What is a Move-Away Order?
Raising children in a separate household from the other parent can be complicated. There may be a custody or visitation schedule in place that explains how parenting time is divided and that must be respected. Parents may also need to come together to make important decisions on behalf of their kids, even if the parents are no longer a couple. Unfortunately, the process of co-parenting after separation or divorce becomes even more complicated in situations where one of the parents wants to relocate to another location.
Typically, a parent who is seeking to move to a new area will need to secure a move-away order. This is a court order allowing the child to be relocated. If a parent just leaves without getting the permission of the court and without ensuring the custody order allows for the change, then the parent could face serious legal consequences including charges of parental kidnapping. An experienced Irvine, CA divorce lawyer at Brown & Charbonneau, LLP can represent parents who are seeking a move-away order and can also help parents to fight against such an order if their ex wants to relocate the kids without permission.
What is a Move-Away Order?
A move-away order is a court order that is granted when one parent petitions the court to take a child out of the area. Whether or not such an order will be granted is going to vary depending upon the situation.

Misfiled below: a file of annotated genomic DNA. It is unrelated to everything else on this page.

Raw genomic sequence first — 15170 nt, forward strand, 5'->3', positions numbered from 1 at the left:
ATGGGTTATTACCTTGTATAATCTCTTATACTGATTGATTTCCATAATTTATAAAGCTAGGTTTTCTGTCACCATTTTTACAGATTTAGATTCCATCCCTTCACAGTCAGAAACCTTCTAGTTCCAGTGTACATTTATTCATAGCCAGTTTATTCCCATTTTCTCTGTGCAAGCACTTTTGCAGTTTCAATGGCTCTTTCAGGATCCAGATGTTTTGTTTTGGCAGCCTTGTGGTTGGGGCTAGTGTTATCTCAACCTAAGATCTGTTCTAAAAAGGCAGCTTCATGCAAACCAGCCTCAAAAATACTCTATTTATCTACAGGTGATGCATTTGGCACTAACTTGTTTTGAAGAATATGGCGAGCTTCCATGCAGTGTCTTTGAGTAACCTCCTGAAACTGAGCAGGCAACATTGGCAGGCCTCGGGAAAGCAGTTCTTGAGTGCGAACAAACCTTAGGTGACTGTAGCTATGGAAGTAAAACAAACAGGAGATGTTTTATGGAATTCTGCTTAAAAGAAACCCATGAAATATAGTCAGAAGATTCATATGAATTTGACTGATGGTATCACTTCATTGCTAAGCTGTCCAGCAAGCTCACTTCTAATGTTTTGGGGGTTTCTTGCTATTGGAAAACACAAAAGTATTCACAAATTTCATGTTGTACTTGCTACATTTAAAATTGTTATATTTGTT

Typically, a parent with sole custody will be allowed to relocate with a child. However, if custody is shared or if the other parent has visitation rights, then the situation becomes more complicated. Taking the child out of the area or out of state will impact visitation and the existing custody arrangement will have to be changed. The parent seeking to leave the area will need to petition for a move-away order.
If both parents agree that the relocation is appropriate, they can submit a joint petition. The court should make the requested modifications that the parents are asking for. In many situations, when the custody arrangement is changed under these circumstances, the new custody order will contain provisions ensuring that the child is still able to visit the other parent. For example, the court may order regular phone visits and the child may come back on school vacations to see the other parent in person. The parents can work together to create a parenting plan that will work for the family even after the child has gone to their new home.
If the parents disagree that the move is appropriate, the parent seeking the move-away order will need to convince the court that the new living situation would be in the child’s best interests. The other parent can argue against this and try to convince the court it would not be right for the child to be moved to a new home out of the area.
Brown & Charbonneau, LLP represents clients seeking a move-away order or fighting against one. Call today to schedule a consultation with an experienced Irvine family law attorney to learn more about how we can help if relocation becomes an issue after your separation or divorce.